Sunday, March 14, 2010

OneNote and GTD (Process)

There are as many ways to set up OneNote for GTD as there are individual Microsoft Office installations.  Over the course of exploring other peoples GTD systems I read the blog posts at Seven Breaths, Manage This and more recently GTD Times and tried to implement something similar. But what I found was that most of my projects had next actions that took place at several different places (contexts) or the layout did not fit how I approach a project, so I set things up a little differently (Isn't that the beauty,(and the curse) of GTD, to be able to customise to such a great degree!!). I look at OneNote as primarily a data base for my projects and a holding system for my references (the next actions are all handled in Outlook).  There are times when I want to see my projects in terms of what area of my life they impact, career, relationships,etc.  But at other times I want an overview of what projects are being done currently, in the next year, etc, and I needed a system to facilitate this.

Set up

I have a single Notebook, with a tab (section) for Current Projects, a section group for “Life Planning” with a section for 1-2 Year Goals, 3-5 Year Goals, 5-25 year goals, a tab for Someday/Maybe, a section group for my journal, and a section group for references, broken up in sections with as much granularity as is needed for clarity.  This basically means I have grouped the working portion of my projects according to how often they are reviewed.  For my own situation, most projects are short term by the time they are fully planned out, so that is why I have the every thing longer than a year separated from current projects. (see screenshot at the end of this post)

I have created a tool bar with tags for each of the areas I want to be sure to focus on in my life (the 50,000 ft range),  Spiritual, Physical, Relationships, Career and Development, Finances, and Contribution.  This way, if I have a project that fits more than one area of focus it is tagged with both tags and I no longer have to button hole a project in only one way (My projects rarely fit into neat and clearly defined categories).  Also on this tool bar is the “All Tagged Notes” button so I can easily see at a glance all the projects are fit under a certain category in the tags summary pane.  The other tool bar I have open is the “Outlook Tasks” bar.  I have set all the buttons to show both image and text. The process for doing all this is very similar to the one outlined in my previous posts for Outlook so I won’t go into that much detail here.


I have use one page for each project and the title of the project is tagged with one or more of the “Area of Focus” buttons I set up as above. To date all of my projects have been able to fit their next action steps on a single page, but there are sub pages available if I need to plan or need to add a sub-project. Links to the reference section are easily implemented by right clicking any where on the reference page you are linking to and pasting the hyperlink in your project.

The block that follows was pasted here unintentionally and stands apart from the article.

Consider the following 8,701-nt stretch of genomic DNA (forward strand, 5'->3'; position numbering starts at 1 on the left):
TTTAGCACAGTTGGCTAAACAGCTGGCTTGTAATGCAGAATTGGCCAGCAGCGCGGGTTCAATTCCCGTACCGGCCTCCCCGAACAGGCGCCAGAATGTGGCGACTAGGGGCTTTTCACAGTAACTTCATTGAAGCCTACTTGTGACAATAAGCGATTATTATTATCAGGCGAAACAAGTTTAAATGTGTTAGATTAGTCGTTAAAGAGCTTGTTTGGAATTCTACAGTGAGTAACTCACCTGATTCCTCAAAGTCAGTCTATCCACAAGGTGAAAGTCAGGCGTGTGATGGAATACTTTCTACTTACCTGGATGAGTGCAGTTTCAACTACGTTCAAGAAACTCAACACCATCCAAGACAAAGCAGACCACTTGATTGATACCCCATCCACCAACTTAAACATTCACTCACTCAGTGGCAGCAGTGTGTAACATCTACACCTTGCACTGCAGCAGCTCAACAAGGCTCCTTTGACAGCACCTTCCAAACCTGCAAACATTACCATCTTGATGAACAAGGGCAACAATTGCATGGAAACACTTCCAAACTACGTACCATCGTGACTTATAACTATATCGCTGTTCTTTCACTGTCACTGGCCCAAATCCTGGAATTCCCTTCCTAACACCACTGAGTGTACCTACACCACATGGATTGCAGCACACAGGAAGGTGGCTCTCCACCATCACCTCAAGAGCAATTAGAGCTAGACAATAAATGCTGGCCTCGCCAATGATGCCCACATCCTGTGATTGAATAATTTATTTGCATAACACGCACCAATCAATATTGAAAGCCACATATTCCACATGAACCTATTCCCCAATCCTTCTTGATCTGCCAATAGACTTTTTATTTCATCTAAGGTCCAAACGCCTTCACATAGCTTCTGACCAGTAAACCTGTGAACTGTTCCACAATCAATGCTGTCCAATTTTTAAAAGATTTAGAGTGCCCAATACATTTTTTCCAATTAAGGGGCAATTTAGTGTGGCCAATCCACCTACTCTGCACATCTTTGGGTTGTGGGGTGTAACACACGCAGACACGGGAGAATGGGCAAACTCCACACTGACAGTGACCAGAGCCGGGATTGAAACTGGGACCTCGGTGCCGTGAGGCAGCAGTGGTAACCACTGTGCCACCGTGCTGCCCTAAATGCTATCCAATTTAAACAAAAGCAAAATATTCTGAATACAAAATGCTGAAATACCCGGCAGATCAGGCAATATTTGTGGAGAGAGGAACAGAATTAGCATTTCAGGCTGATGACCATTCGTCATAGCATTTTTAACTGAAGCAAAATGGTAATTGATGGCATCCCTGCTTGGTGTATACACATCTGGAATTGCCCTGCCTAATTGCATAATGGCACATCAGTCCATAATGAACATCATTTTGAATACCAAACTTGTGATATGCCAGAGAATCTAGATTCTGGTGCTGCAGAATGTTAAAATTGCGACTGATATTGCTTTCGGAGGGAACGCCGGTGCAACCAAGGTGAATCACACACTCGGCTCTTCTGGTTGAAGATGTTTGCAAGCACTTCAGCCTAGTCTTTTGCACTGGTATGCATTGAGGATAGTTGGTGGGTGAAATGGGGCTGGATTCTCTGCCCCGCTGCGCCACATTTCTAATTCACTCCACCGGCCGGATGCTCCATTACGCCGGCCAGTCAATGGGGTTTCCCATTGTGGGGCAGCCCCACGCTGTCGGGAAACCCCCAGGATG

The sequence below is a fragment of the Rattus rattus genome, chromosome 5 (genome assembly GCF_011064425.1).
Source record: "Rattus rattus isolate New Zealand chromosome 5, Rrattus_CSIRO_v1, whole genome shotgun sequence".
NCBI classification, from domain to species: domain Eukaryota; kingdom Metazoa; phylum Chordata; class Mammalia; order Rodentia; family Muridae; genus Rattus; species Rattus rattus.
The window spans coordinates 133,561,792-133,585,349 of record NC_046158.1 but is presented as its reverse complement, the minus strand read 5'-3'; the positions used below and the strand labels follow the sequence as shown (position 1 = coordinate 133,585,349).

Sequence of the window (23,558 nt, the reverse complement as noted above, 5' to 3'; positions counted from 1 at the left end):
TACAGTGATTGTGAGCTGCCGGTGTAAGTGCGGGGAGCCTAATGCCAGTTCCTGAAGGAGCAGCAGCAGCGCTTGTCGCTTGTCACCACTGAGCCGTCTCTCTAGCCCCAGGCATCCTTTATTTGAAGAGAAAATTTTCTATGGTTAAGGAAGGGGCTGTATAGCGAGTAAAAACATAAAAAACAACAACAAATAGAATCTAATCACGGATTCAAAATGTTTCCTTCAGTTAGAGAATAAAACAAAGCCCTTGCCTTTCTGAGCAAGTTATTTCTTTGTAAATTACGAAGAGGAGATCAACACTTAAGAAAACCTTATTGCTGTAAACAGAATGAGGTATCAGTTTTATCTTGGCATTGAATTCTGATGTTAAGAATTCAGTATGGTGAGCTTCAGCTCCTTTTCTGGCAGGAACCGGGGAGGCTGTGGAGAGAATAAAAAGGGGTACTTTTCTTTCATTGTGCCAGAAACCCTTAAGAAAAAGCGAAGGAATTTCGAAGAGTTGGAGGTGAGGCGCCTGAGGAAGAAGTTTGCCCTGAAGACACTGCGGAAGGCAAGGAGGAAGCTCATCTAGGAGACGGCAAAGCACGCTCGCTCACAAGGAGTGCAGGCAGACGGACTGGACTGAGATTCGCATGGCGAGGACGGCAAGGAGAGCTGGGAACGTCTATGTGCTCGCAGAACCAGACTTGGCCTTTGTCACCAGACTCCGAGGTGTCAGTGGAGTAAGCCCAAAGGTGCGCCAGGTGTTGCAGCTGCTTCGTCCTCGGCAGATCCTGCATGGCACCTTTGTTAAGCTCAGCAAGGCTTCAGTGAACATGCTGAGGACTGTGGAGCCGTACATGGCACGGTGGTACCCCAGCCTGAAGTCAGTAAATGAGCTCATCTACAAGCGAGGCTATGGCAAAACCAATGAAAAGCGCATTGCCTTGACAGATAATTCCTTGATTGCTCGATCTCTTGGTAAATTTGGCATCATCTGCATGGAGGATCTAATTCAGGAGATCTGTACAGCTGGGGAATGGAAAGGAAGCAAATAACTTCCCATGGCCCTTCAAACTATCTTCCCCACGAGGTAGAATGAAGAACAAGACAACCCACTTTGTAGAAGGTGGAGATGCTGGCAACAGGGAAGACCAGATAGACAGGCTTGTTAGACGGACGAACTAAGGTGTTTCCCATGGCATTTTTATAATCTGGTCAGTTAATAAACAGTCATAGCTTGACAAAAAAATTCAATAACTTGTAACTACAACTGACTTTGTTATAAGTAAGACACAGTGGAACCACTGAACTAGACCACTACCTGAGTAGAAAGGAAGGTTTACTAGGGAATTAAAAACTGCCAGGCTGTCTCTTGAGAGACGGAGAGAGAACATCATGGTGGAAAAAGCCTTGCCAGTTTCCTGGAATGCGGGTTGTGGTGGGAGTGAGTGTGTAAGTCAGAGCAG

I do not flag all of my next actions as Outlook tasks.  I do flag NA’s with an “@ OUT” or an “@ Phone” context as I usually need to know to do these things when I do not have access to OneNote. Because OneNote tags do not map onto Outlook categories automatically, you do have to open the Outlook task after flagging it as an Outlook task and set the category of the task manually, but you can do this within OneNote so it is only a small annoyance.  I also flag smaller sub projects as Outlook tasks rather than each next action because I found that too much granularity in the task list caused me to focus more on the organization of the task list and less on actually doing the project.  By this reasoning I also only flag those subprojects due in the next week.  This also allows me to drag the sub-project task from the Todo Bar in Outlook onto the Calendar and be able to block a reasonable amount of time without having it too crowded by a large number of small but related appointments as it would be if I did it for each and every next action.  But each next action is created in OneNote so if I do need it I can view it.  It would be better if Outlook supported hierarchal tasks……but…

The title of the project is tagged with the appropriate areas of focus.  I can hit the “All Tagged Notes…” button and get something that looks like this.


During my weekly review I assign the next batch of sub-projects as Outlook tasks for completion in the next week. 

So to recap, reference material is sent to OneNote, either from Outlook, from the send to OneNote button in IE or from the print driver that is installed and thus any print enabled software on the computer.  It is filed if it is a reference material, or developed into a proper GTD project and the next actions are sent back to Outlook and categorized by context.  The project is then moved forward into the DO phase.

Next we will return to Outlook and set it up so we can look at these tasks we just created in their own search folder.

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